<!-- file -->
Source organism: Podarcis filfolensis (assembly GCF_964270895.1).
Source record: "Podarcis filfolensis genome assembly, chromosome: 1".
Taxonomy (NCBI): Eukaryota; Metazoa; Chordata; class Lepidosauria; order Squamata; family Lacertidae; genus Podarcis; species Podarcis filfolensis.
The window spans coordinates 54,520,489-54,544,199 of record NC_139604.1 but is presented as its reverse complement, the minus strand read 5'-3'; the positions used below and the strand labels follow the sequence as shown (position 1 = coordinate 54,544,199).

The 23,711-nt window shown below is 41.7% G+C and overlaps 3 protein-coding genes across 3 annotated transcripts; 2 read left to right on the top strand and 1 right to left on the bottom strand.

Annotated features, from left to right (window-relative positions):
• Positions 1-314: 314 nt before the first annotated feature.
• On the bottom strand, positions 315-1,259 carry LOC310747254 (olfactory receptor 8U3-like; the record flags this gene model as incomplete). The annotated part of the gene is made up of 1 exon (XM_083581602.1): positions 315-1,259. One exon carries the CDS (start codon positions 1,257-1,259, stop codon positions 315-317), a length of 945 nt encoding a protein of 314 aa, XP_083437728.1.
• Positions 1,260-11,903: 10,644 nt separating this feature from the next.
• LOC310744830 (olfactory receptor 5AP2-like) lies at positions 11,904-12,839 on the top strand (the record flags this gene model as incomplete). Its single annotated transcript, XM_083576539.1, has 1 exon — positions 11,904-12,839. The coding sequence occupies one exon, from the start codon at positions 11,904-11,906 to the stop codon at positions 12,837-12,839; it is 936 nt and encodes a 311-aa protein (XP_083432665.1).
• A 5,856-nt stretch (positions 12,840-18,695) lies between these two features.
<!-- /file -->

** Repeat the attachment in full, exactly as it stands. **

Source organism: Podarcis filfolensis (assembly GCF_964270895.1).
Source record: "Podarcis filfolensis genome assembly, chromosome: 1".
Taxonomy (NCBI): Eukaryota; Metazoa; Chordata; class Lepidosauria; order Squamata; family Lacertidae; genus Podarcis; species Podarcis filfolensis.
The window spans coordinates 54,520,489-54,544,199 of record NC_139604.1 but is presented as its reverse complement, the minus strand read 5'-3'; the positions used below and the strand labels follow the sequence as shown (position 1 = coordinate 54,544,199).

The 23,711-nt window shown below is 41.7% G+C and overlaps 3 protein-coding genes across 3 annotated transcripts; 2 read left to right on the top strand and 1 right to left on the bottom strand.

Annotated features, from left to right (window-relative positions):
• Positions 1-314: 314 nt before the first annotated feature.
• On the bottom strand, positions 315-1,259 carry LOC310747254 (olfactory receptor 8U3-like; the record flags this gene model as incomplete). The annotated part of the gene is made up of 1 exon (XM_083581602.1): positions 315-1,259. One exon carries the CDS (start codon positions 1,257-1,259, stop codon positions 315-317), a length of 945 nt encoding a protein of 314 aa, XP_083437728.1.
• Positions 1,260-11,903: 10,644 nt separating this feature from the next.
• LOC310744830 (olfactory receptor 5AP2-like) lies at positions 11,904-12,839 on the top strand (the record flags this gene model as incomplete). Its single annotated transcript, XM_083576539.1, has 1 exon — positions 11,904-12,839. The coding sequence occupies one exon, from the start codon at positions 11,904-11,906 to the stop codon at positions 12,837-12,839; it is 936 nt and encodes a 311-aa protein (XP_083432665.1).
• A 5,856-nt stretch (positions 12,840-18,695) lies between these two features.